Most Massachusetts prosecutors take domestic violence very seriously and will work hard to prosecute a case where charges have been filed. Your wife will not be able to withdraw her complaint, but she can indicate to the prosecutor that she doesn’t want to pursue the matter and doesn’t plan on cooperating with the prosecution. That will have some impact, but not necessarily conclusive.
If she fails to show up and provide testimony, she can be subpoenaed and compelled to testify – failure to abide by the subpoena is contempt, and lying under testimony is perjury – both are very serious matters.
If your wife’s testimony against you would also incriminate herself, then your wife can plead relief from testifying under the 5th amendment, and if plans to do so she should inform the prosecutor of her intent before the court date. Prosecutors don’t like to walk away from a case while it is being heard in court. If your wife pleads her right against self-incrimination and the prosecutor still wants her testimony – the judge will assign an independent attorney to confirm she has grounds – if she does she’ll be excused.
A prosecutor’s decision to prosecute is also dependant on how much additional evidence he/she has besides your wife’s testimony – for example: photos, police testimony, and other witnesses like neighbors and family members.
This is not legal advice and is not intended to create an attorney-client relationship. You should speak to an attorney for further information.
If your wife filed a false report she will not want to compound her problem with false testimony. The state - specifically the Victim Witness Advocate will try to persuade her to testify against you. One of the problems about domestic violence litigation and prosecution is that it keeps happening and the family eventually becomes a statistic.
A common misconception is that the alleged victim in a criminal case can "drop the charges", like a plaintiff in a civil suit. This is simply not true for criminal cases, as once the prosecution has begun, it is the state and not the alleged victim who decides whether or not to go forward on the charges. The Commonwealth will not dismiss the case unless it has to, even when the alleged victim (your wife) indicates that she will not testify.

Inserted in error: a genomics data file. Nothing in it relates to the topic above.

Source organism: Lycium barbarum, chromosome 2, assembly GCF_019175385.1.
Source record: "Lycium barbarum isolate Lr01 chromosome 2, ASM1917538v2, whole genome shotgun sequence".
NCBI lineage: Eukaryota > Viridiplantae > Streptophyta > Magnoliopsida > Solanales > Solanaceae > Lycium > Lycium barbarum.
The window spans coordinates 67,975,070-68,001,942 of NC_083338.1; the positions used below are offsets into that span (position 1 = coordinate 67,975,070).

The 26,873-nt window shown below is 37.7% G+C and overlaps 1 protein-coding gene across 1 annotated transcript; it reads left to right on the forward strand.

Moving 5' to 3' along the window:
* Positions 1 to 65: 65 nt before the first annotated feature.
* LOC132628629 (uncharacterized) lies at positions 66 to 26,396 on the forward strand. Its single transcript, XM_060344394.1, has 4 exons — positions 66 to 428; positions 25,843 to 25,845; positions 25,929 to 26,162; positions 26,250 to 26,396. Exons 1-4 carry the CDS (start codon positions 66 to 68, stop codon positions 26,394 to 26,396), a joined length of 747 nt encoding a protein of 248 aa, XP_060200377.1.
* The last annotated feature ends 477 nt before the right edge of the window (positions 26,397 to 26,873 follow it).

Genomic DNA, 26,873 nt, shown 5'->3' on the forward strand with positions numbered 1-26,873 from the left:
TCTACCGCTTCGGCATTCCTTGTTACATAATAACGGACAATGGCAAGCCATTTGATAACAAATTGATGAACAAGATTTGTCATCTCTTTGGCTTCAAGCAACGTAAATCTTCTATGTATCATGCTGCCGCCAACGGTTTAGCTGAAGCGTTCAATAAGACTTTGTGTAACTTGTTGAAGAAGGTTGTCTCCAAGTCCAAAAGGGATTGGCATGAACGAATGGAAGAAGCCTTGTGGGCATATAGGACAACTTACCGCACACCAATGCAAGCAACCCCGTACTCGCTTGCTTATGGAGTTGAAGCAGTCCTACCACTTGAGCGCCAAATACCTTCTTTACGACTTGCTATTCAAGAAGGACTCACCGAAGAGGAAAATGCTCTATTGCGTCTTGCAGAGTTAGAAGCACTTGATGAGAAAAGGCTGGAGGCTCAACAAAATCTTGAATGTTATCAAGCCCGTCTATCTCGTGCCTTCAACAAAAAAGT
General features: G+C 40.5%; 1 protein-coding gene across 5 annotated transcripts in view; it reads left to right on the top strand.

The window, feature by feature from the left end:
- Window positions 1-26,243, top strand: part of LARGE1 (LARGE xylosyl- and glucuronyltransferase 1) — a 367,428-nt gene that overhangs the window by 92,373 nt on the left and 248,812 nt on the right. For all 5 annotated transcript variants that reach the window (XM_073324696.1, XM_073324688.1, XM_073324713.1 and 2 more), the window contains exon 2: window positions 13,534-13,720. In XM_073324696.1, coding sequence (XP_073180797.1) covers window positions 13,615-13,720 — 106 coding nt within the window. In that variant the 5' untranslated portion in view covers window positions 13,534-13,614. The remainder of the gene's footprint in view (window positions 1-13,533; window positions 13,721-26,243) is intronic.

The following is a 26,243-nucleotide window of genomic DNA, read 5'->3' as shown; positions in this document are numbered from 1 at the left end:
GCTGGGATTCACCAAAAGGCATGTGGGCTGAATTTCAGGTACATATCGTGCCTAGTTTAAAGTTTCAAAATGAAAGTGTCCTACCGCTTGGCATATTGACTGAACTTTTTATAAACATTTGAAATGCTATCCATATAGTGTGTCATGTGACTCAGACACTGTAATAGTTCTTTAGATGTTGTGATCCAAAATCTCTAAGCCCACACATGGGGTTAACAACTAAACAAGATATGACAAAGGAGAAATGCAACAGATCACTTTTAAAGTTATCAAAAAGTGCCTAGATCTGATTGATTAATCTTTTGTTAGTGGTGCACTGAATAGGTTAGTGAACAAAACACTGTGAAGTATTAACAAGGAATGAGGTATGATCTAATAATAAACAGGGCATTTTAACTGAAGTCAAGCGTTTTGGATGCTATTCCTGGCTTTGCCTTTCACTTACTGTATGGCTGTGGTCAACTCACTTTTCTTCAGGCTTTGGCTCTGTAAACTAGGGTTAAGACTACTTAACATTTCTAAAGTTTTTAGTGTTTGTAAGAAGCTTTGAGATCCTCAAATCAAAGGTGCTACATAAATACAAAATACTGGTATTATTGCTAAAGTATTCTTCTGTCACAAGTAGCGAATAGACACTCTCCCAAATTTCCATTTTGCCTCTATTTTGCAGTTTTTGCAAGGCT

Just because the Commonwealth will not dismiss a case prior to trial does not mean, however, that it can actually start a trial against you without your wife's testimony. If you wife is the only witness to the alleged crime, and she asserts her marital privilege, the prosecution will not have any evidence against you on the day of trial, and they will have no choice but to answer not ready for trial, at which point your attorney asks the judge to dismiss the charge. The prosecution will try, via their victim witness advocate, to persuade your wife to testify against you, but it sounds like your wife has both a marital privilege as well as a 5th amendment privilege (because of the false report to the police) to refuse to testify.
As others have advised, once charges are filed, the victim has little say in whether or not the Commonwealth prosecutes the case or not. Since you are married, your wife may claim her Marital Privilige and refuse to testify against you. However, she must be careful and not recant her previous statements or she can compound the issue by having new charges brought against her, such as perjury or filing a false police report. A big issue will be whether there is any independant evidence against you without your wife's testimony. This could be taped 911 calls, turret tapes (communications between cruiser and dispatcher), or other witnesses who saw the event themselves. You should hire the best criminal defense attorney that you can afford who regularly practices in the court in which you are charged. He/she will likely have knowledge of the players (ADAs and judges) and hopefully have prior experience with these people, which is highly beneficial. Since Domestic Violence is such a hot political topic, Assistant District Attorney's (ADAs) are loathe to drop these charges and try to prosecute them aggressively. Hire an attorney that you feel comfortable with and take the advice they provide you.